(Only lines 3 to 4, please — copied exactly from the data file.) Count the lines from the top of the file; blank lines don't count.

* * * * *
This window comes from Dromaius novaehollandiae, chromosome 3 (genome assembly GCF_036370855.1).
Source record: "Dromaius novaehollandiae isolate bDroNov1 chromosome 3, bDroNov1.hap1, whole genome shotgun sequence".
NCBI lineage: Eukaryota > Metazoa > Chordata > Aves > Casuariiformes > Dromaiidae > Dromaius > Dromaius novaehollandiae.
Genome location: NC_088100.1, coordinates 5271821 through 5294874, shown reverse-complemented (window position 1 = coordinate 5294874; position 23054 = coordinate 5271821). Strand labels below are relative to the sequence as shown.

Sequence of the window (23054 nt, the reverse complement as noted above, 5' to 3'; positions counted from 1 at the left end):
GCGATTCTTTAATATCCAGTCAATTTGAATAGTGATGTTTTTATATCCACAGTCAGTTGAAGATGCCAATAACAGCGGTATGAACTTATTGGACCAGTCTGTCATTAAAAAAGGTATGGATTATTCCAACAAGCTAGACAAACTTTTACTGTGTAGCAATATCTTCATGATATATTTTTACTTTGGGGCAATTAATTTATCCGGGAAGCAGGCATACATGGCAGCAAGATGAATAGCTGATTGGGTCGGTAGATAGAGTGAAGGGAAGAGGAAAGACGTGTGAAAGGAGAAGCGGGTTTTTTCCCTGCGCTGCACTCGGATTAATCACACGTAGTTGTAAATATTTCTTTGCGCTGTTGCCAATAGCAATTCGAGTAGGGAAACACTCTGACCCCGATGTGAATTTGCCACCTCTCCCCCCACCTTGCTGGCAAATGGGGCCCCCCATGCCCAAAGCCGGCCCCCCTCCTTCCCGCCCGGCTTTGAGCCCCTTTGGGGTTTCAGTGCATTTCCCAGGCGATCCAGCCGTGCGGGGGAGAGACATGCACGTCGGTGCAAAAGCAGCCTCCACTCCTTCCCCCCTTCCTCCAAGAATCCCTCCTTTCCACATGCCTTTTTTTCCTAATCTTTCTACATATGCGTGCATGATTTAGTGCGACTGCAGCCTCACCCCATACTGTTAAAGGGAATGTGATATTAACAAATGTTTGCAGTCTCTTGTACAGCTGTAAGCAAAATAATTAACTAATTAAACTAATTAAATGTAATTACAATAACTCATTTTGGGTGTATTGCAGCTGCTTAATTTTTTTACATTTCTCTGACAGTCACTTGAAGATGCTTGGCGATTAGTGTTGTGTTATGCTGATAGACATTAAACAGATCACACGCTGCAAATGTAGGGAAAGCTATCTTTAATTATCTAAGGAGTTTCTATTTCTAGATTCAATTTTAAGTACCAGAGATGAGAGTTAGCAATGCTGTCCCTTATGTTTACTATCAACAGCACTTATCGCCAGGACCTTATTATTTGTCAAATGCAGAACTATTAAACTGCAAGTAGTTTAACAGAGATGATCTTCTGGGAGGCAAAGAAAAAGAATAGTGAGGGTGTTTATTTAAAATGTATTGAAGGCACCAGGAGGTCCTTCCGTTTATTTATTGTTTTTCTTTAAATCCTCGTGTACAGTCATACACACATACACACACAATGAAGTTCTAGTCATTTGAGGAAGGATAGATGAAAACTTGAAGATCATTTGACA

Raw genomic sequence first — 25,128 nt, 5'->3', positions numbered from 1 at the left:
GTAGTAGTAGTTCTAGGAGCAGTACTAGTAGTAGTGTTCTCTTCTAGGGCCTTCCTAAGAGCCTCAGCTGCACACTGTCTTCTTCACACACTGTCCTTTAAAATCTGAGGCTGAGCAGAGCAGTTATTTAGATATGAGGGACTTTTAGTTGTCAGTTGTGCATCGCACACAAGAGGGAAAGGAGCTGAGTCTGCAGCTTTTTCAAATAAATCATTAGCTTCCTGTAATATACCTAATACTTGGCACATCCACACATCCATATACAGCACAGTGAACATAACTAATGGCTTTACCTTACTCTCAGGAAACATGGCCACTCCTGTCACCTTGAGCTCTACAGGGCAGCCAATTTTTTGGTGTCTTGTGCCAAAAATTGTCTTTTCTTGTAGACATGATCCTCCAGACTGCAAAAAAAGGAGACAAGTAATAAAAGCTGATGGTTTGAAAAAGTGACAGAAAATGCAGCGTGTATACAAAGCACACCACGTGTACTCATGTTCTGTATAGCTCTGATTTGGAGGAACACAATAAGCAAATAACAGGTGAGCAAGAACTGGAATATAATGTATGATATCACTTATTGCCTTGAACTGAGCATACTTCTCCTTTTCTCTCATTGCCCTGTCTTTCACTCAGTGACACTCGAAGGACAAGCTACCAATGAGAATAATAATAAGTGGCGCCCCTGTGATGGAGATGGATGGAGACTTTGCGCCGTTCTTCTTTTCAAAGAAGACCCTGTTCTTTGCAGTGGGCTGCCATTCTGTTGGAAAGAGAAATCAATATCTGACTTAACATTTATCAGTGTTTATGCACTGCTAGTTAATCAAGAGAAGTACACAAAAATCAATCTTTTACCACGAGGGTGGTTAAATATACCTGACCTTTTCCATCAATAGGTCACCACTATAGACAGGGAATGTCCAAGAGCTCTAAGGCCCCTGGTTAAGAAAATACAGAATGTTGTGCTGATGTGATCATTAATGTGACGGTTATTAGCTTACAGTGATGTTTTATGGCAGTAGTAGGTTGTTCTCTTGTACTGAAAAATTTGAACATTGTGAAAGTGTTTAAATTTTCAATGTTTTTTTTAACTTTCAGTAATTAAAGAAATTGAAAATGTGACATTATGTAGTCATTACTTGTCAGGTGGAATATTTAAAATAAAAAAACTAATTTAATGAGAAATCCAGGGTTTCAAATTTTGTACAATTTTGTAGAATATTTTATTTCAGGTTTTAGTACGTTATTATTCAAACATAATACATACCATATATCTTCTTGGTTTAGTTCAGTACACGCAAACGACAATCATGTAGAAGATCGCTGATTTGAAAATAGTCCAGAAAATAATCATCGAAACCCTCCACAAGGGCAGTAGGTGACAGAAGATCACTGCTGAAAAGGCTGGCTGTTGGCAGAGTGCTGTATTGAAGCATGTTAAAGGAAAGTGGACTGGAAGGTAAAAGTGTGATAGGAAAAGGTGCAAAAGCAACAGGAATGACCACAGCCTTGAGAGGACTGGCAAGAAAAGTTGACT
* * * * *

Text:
NCBI lineage: Eukaryota > Metazoa > Chordata > Aves > Casuariiformes > Dromaiidae > Dromaius > Dromaius novaehollandiae.
Genome location: NC_088100.1, coordinates 5271821 through 5294874, shown reverse-complemented (window position 1 = coordinate 5294874; position 23054 = coordinate 5271821). Strand labels below are relative to the sequence as shown.